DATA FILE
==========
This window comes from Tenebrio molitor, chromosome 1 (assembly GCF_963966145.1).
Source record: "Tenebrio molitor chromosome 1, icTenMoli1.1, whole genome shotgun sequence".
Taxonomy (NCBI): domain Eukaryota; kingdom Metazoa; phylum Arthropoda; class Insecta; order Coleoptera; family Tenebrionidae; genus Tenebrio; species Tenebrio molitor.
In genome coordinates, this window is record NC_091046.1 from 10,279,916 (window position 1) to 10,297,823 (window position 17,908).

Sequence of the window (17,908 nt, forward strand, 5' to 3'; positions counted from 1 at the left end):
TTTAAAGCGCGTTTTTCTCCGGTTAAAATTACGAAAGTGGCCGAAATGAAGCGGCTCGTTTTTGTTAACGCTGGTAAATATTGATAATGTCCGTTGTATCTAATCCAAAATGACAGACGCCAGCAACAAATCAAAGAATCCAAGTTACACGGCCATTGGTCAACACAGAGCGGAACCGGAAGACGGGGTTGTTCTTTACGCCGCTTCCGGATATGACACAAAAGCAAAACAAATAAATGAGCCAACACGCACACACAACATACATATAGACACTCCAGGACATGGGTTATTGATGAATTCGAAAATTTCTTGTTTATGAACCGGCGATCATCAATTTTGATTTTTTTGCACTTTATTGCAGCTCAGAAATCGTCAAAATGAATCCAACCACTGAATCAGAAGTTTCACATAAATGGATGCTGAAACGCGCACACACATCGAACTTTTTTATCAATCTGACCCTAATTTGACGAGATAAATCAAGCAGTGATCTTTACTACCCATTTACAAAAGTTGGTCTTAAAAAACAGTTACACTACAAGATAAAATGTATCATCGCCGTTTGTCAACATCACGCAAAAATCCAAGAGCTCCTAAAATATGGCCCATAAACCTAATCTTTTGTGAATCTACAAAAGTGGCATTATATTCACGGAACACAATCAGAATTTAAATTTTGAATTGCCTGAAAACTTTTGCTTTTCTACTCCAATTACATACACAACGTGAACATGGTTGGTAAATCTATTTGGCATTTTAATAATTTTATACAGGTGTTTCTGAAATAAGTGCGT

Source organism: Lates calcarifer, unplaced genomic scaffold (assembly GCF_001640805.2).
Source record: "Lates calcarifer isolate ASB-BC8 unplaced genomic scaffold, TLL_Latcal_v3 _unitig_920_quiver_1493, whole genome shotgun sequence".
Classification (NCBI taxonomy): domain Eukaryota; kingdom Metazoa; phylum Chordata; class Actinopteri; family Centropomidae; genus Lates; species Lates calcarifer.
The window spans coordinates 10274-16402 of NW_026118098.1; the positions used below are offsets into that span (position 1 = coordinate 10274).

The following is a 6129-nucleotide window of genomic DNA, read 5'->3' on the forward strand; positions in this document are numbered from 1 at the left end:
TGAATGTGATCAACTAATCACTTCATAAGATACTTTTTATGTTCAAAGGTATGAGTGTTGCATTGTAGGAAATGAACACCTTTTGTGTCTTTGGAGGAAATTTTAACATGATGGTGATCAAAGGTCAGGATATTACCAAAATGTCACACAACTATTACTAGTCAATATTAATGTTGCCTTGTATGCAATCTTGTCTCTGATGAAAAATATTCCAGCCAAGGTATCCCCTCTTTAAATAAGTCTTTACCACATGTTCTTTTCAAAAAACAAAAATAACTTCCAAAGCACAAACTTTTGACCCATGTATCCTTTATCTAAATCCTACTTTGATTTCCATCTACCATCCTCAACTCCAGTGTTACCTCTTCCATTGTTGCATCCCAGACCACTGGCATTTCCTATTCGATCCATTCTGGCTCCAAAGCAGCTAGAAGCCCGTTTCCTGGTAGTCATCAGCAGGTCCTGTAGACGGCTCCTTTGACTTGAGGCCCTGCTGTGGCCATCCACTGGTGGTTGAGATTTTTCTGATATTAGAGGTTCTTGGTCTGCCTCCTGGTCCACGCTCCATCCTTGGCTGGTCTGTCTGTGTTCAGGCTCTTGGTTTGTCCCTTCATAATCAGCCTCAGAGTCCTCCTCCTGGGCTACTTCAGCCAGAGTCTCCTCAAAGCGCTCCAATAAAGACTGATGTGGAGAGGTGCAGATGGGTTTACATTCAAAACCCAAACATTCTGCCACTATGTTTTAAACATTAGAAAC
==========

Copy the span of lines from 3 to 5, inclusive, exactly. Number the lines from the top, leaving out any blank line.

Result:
Taxonomy (NCBI): domain Eukaryota; kingdom Metazoa; phylum Arthropoda; class Insecta; order Coleoptera; family Tenebrionidae; genus Tenebrio; species Tenebrio molitor.
In genome coordinates, this window is record NC_091046.1 from 10,279,916 (window position 1) to 10,297,823 (window position 17,908).

Sequence of the window (17,908 nt, forward strand, 5' to 3'; positions counted from 1 at the left end):